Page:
Thanks John, love me some Dave Brubeck. Saw him two or three time when in college. Take 5 is one of the few pure jazz tunes to sell a million. - TDR
Dave was honored with an honorary doctorate at my son’s graduation from George Washington University in D.C., he was old but still had his marbles, and talked about Eisenhower sending him to play on the fringes of the Soviet Union as a kind of Ambassador. The featured speaker that day was Michelle Obama on the National Mall, and it was the stuff memories are made of.
Jazz has always been considered one of the first truly American music forms, yet for decades, it was considered an acquired taste. Jazz wasn't considered all that accessible for mainstream music listening, despite the overwhelming popularity of such early jazz artists as Louis Armstrong, Ella Fitzgerald, Duke Ellington, Count Basie, and Glenn Miller. However, Paul Desmond wrote Take Five and it was recorded by the band he played in, the Dave Brubeck Quartet, in the summer of 1959.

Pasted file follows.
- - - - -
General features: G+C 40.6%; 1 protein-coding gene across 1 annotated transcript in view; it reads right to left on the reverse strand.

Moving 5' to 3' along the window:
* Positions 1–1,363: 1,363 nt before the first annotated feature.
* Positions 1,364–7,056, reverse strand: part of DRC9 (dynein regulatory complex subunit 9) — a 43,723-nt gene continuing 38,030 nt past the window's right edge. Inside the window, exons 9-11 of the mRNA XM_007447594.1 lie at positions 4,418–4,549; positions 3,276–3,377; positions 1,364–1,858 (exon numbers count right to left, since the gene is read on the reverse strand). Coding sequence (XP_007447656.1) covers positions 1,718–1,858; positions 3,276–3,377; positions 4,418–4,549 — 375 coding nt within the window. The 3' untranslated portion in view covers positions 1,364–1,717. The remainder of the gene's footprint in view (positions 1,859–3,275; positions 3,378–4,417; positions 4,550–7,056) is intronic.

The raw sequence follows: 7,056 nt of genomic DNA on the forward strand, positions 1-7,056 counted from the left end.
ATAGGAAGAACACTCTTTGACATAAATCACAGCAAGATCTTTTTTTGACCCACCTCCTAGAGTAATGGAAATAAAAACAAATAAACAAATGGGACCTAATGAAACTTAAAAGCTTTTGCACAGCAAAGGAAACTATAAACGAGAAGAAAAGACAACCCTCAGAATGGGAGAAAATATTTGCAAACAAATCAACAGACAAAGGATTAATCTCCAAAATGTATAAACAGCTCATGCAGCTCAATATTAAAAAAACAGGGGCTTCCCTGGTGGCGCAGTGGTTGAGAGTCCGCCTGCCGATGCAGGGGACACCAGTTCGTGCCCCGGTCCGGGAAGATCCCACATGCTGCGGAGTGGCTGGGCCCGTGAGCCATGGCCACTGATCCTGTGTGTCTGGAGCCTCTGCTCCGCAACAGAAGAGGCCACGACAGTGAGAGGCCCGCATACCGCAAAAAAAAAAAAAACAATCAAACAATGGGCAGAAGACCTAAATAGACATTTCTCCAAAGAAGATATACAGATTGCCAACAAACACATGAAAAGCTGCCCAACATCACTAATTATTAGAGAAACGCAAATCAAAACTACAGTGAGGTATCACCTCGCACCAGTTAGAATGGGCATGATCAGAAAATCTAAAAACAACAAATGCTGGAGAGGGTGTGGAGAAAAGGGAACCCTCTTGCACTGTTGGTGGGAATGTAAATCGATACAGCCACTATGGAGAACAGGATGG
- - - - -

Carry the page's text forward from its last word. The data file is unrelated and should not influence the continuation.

Take Five was released as a single two years later, in the late spring of 1961, and it would go on to become the most popular, best-selling jazz single ever. All of a sudden, Dave Brubeck and Paul Desmond took jazz out of the realm of the beatniks and made it very cool for mainstream America to listen to and enjoy classic jazz. Paul Desmond, who wrote Take Five, did a very unusual thing at his death in 1977 and left the royalties for the performing rights to Take Five to the American Red Cross. Enjoy the full album version of THE jazz classic, Take Five.
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